AC Line Current Detector


This circuit will detect AC line currents of about 250 mA or more without making any electrical connections to the line. Current is detected by passing one of the AC lines through an inductive pickup (L1) made with a 1 inch diameter U-bolt wound with 800 turns of #30 - #35 magnet wire. The pickup could be made from other iron type rings or transformer cores that allows enough space to pass one of the AC lines through the center. Only one of the current carrying lines, either the line or the neutral should be put through the center of the pickup to avoid the fields cancelling. I tested the circuit using a 2 wire extension cord which I had separated the twin wires a small distance with an exacto knife to allow the U-bolt to encircle only one wire.

AC Line Current Detector

The magnetic pickup (U-bolt) produces about 4 millivolts peak for a AC line current of 250 mA, or AC load of around 30 watts. The signal from the pickup is raised about 200 times at the output of the op-amp pin 1 which is then peak detected by the capacitor and diode connected to pin 1. The second op-amp is used as a comparator which detects a voltage rise greater than the diode drop. The minimum signal needed to cause the comparator stage output to switch positive is around 800 mV peak which corresponds to about a 30 watt load on the AC line. The output 1458 op-amp will only swing within a couple volts of ground so a voltage divider (1K/470) is used to reduce the no-signal voltage to about 0.7 volts. An additional diode is added in series with the transistor base to ensure it turns off when the op-amp voltage is 2 volts. You may get a little bit of relay chatter if the AC load is close to the switching point so a larger load of 50 watts or more is recommended. The sensitivity could be increased by adding more turns to the pickup.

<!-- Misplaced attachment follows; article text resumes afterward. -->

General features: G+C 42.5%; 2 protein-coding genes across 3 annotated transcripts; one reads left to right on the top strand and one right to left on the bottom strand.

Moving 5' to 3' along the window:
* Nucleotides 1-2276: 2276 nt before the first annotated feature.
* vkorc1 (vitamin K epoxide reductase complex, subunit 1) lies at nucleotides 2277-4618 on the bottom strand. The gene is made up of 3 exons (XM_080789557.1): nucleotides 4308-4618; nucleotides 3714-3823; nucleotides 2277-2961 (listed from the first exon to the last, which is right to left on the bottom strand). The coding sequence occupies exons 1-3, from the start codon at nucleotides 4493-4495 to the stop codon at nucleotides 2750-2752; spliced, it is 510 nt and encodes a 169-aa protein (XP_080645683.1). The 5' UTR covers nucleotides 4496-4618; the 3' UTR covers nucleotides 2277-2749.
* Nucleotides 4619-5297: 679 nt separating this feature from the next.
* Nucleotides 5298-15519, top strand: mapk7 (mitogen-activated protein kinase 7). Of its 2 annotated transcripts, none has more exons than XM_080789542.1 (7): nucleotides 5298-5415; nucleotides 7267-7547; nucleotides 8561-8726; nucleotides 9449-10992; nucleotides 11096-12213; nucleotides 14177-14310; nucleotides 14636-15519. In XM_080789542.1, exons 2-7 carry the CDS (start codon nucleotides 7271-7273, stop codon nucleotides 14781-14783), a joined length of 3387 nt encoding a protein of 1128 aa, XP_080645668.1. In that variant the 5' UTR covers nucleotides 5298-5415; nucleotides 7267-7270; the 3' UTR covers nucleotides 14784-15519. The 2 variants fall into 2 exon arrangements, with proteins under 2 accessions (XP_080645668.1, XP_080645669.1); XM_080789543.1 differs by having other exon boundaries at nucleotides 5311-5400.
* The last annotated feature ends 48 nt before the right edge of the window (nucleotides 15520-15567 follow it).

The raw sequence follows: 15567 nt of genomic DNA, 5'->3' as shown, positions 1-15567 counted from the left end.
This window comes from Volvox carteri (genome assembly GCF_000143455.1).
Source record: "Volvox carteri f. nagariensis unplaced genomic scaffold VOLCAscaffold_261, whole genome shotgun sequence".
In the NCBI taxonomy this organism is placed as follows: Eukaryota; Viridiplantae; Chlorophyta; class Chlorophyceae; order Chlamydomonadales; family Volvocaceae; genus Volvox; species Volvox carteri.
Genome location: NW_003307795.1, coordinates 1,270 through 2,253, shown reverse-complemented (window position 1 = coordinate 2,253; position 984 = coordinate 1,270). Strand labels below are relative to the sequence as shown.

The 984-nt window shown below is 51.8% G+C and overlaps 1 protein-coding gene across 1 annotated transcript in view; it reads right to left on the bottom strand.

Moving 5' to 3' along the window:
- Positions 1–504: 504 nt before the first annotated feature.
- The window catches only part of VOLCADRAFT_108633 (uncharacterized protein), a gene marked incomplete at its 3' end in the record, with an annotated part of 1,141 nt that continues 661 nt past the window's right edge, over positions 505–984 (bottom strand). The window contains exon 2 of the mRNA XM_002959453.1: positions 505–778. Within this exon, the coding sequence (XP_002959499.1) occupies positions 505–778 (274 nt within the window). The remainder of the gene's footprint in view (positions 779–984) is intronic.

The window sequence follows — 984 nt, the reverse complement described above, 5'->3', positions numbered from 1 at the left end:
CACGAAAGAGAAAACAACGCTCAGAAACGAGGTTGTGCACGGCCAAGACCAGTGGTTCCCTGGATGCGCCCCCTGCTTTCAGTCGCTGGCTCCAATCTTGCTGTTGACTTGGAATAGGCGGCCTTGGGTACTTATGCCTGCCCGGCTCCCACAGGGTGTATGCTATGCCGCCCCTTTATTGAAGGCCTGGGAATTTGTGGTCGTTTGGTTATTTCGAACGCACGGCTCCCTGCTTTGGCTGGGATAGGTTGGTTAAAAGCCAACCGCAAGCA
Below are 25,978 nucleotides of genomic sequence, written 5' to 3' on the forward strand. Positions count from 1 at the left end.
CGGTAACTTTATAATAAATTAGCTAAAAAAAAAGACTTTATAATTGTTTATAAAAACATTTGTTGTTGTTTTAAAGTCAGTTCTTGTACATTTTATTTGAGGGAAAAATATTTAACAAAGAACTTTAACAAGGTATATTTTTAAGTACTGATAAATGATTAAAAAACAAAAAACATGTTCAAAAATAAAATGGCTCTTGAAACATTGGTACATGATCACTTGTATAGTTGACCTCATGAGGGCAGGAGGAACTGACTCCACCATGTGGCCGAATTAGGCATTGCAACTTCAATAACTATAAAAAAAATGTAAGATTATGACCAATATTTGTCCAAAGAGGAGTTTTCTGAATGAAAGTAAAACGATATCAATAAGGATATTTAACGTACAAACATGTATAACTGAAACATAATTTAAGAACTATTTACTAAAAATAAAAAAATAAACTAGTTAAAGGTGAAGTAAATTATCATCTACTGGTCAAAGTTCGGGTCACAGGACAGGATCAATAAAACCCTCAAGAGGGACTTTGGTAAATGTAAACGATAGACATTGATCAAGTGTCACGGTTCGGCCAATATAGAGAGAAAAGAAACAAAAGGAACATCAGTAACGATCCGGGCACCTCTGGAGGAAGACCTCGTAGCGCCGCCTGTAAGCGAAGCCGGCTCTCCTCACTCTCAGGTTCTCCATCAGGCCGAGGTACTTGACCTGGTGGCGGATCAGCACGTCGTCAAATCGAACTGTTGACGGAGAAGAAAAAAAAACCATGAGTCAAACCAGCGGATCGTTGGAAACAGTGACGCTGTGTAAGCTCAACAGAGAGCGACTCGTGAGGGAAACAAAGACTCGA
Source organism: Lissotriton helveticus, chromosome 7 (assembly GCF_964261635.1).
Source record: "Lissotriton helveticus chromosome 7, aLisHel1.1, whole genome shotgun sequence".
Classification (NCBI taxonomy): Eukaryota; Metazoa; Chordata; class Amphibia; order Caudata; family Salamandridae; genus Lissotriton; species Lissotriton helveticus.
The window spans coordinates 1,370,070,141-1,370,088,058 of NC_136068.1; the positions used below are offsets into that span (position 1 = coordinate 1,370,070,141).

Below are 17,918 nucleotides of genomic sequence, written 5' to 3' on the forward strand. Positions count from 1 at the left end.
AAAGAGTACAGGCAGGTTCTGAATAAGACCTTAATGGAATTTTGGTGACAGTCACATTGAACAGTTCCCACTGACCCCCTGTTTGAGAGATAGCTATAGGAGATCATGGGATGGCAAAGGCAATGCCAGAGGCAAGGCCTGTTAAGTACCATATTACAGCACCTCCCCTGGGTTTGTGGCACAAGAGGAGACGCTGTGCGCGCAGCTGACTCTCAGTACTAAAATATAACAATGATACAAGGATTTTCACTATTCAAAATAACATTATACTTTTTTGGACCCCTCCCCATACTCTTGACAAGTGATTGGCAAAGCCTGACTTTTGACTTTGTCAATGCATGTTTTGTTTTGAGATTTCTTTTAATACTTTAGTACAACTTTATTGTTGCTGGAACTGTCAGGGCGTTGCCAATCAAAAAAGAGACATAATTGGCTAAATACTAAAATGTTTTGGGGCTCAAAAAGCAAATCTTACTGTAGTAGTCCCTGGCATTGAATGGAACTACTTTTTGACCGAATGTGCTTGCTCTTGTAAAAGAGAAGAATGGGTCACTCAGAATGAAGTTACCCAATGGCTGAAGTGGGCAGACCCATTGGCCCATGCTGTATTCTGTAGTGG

AC Line Current Detector

The digital lock shown below uses 4 common logic ICs to allow controlling a relay by entering a 4 digit number on a keypad. The first 4 outputs from the CD4017 decade counter (pins 3,2,4,7) are gated together with 4 digits from a keypad so that as the keys are depressed in the correct order, the counter will advance. As each correct key is pressed, a low level appears at the output of the dual NAND gate producing a high level at the output of the 8 input NAND at pin 13. The momentary high level from pin 13 activates a one shot circuit which applies an approximate 80 millisecond positive going pulse to the clock line (pin 14) of the decade counter which advances it one count on the rising edge. A second monostable, one shot circuit is used to generate an approximate 40 millisecond positive going pulse which is applied to the common point of the keypad so that the appropriate NAND gate will see two logic high levels when the correct key is pressed (one from the counter and the other from the key). The inverted clock pulse (negative going) at pin 12 of the 74C14 and the positive going keypad pulse at pin 6 are gated together using two diodes as an AND gate (shown in lower right corner). The output at the junction of the diodes will be positive in the event a wrong key is pressed and will reset the counter. When a correct key is pressed, outputs will be present from both monostable circuits (clock and keypad) causing the reset line to remain low and allowing the counter to advance. However, since the keypad pulse begins slightly before the clock, a 0.1uF capacitor is connected to the reset line to delay the reset until the inverted clock arrives. The values are not critical and various other timing schemes could be used but the clock signal should be slightly longer than the keypad pulse so that the clock signal can mask out the keypad and avoid resetting the counter in the event the clock pulse ends before the keypad pulse. The fifth output of the counter is on pin 10, so that after four correct key entries have been made, pin 10 will move to a high level and can be used to activate a relay, illuminate an LED, ect. At this point, the lock can be reset simply by pressing any key. The circuit can be extended with additional gates (one more CD4011) to accept up to a 8 digit code. The 4017 counting order is 3 2 4 7 10 1 5 6 9 11 so that the first 8 outputs are connected to the NAND gates and pin 9 would be used to drive the relay or light. The 4 additional NAND gate outputs would connect to the 4 remaining inputs of the CD4068 (pins 9,10,11,12). The circuit will operate from 3 to 12 volts on 4000 series CMOS but only 6 volts or less if 74HC parts are used. The circuit draws very little current (about 165 microamps) so it could be powered for several months on 4 AA batteries assuming only intermittent use of the relay.